I have gotten use to to a lot of things here in Guatemala but I don’t think that I will ever get use to some of the needless suffering that goes on. Yesterday Gustavo, one of the men who work at our shop, got a phone call telling him that his brother who had been shot in a robbery a few weeks ago had suddenly taken a turn for the worse and died. I have lost count of the people that I know or have met that have been victims of needless crimes. It seems like many of these criminals are mad at the world. They are often times hurting or even killing people after robbing them even when the people cooperate with them. It seems so senseless. But then I guess that is why we are hear because living without the love of Jesus is exactly that, senseless.

Calin has a few days off from his new job at the wheelchair shop so he came along with me to do some last minute Christmas shopping this morning. I know that I said that I was keeping the gift giving down to a minimum this year but I blew it by looking at the faces of the kids as they looked under my christmas tree as they came into my house each evening, hoping that even though I said that I wasn’t going to get them anything for Christmas, that just perhaps I had changed my mind.

In spite of the Gallo bear Christmas tree in the town square I must admit we are still a little further behind on Christmas than they are in the USA. Here we have not yet learned to say HAPPY HOLIDAYS. We still use that dreaded C word. I even saw a nativity display right out in plane view in front of one of our local groceries stores and there were no protesters marching around it with signs. I guess we have a little ways to go before we catch up with the times. I’m probably a bit old fashioned but I actually hope that it is a long ways that we have to go before it is out of date to say Merry CHRISTmas. Some how I like to keep the word Christ in it. It may be OK for the young folks who have good memories to say HAPPY HOLIDAYS but I guess when you get to be my age you start to worry that if they leave the word Christ out of it some of us old timers might forget what CHRISTmas is all about.

After CHRISTmas shopping I went over to Mario’s house. Mario is one of the people who received one of the prefabricated houses that Golf Coast Supply sent down on a container. He does a lot of work for us, making useable maps from the roads and trails that we record on our GPS while driving in Guatemala. Today we worked on seeing if we could relay the internet signal that we receive at the wheelchair shop to Mario’s house which is about a block away. We still have to set up a few more things but it looks like it is going to work. This will be a big blessing to Mario who is in a wheelchair, because once we get things working properly he will be able to do much of his mapping right from his home.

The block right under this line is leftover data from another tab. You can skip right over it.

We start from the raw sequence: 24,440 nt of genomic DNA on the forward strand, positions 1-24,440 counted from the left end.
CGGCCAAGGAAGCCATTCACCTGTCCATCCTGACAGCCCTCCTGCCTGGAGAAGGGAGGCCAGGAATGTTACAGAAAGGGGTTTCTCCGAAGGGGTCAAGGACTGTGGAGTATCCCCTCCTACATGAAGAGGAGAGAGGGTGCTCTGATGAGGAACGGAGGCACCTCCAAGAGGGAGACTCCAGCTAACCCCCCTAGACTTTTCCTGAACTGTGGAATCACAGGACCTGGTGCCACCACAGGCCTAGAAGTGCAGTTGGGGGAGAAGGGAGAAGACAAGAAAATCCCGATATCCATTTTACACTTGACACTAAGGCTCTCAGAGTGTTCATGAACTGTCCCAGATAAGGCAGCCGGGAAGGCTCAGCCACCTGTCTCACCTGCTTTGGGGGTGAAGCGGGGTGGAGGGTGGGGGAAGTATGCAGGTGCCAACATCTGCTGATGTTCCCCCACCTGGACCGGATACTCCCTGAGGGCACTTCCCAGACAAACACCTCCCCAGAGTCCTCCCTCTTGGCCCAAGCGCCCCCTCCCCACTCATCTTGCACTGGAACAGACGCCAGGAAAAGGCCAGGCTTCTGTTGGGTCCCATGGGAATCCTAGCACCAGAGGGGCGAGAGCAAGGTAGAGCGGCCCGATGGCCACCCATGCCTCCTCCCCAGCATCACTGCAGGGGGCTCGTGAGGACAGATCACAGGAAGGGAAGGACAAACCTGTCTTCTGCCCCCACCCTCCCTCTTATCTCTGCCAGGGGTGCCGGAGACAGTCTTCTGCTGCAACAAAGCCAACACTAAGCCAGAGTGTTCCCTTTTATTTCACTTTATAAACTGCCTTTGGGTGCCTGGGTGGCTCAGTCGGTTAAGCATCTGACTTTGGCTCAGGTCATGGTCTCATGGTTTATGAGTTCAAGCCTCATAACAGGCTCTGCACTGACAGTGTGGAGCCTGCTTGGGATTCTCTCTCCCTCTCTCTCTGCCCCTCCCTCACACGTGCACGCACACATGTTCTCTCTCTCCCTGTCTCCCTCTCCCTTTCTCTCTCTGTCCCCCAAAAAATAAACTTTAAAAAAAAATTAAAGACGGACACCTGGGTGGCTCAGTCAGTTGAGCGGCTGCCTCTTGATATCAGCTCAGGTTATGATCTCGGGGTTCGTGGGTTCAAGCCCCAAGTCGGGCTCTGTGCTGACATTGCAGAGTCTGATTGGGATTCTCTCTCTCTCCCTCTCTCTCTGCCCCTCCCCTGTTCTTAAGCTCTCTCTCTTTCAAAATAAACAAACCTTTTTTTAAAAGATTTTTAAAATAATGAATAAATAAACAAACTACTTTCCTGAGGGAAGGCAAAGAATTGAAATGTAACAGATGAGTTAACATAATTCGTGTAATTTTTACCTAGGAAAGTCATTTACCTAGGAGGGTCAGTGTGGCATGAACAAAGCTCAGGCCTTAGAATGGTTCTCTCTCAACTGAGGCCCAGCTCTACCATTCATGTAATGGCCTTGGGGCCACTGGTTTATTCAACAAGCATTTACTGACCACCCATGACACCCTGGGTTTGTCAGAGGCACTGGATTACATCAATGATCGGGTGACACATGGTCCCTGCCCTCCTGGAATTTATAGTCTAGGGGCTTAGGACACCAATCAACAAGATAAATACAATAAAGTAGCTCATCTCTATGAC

Saturday night is more and more becoming Dick’s night alone in the house. This gives me the opportunity to get my journal out and also give me the time to look back on another week. God is so good. Yes there have been things that have happened this week that have broken our harts but there have also been plenty of victories. Calin who only a few years ago was stealing from everyone is now working at the wheelchair shop and everyone there loves him. As I look at the kids that come to my house I still see some hurt but I also see a world of growth in almost all of them. Not just physical growth but emotional and spiritual as well. Many of them ask to have a turn to pray at meal time or before bed. Just this week for the first time since I moved here Abner asked if he could pray. No it’s not all perfect but the One who is in charge is perfect and that is why I love being where He wants me.

Good Night and a merry CHRISTmas to all,
Yours in Christ: Dick

Saturday, December 15, 2007

Journal December 9-15

Click on any picture to enlarge.
Sunday, December 9, 2007, 9:38 PM

This morning the 4 of us came straight home from church because it was Kimberly’s 15th birthday calibration today. This is the big one for girls here in Guatemala. Much like Wendy’s birthday a few weeks ago this one also resembled a wedding without the groom. I played it smart today and showed up an hour late. I was still one of the first people to arrive but only had to wait about an hour before things actually got rolling, and since I only live 2 houses away I was able to sneak out for about an hour until the loud band stopped playing. I am still trying to figure out why the bands that play the worst are always the ones that think that they have to play the loudest. I guess they figure that the noise helps drown out the mistakes. It didn’t work! While I was at home I put on my head phones and listened to some music to help drown out the birthday band. An hour later when the windows of my house quit vibrating I took off the head phones and went back to the party. The real noise started after the party though that is when most of the younger people who were at the birthday party discovered that I had a house full of old computers. One of the neighborhood kids also spilled the beens and let several of the adults know that I still had a lot of school shoes left. Suddenly my house looked like a combination arcade and a 2 for none sale in a shopping mall. I must admit that I am beyond tired tonight and since food was served at the birthday party the concession stand at this mall was closed for the night. At 7 PM I ushered everyone out of the house and announced that I was going out to eat all by myself. There was weeping and gnashing of teeth but I refused to give in. I knew that if I gave in and let even one kid come along there would be 20. How Calin found me an hour later is beyond me but I didn’t give in and buy any supper for him. I shared mine with him instead. I know you are probably thinking that I should have made him leave but I just couldn’t do that. He has been sworn to secrecy though and I even made him say good bye when wewalked by his house on our way back home.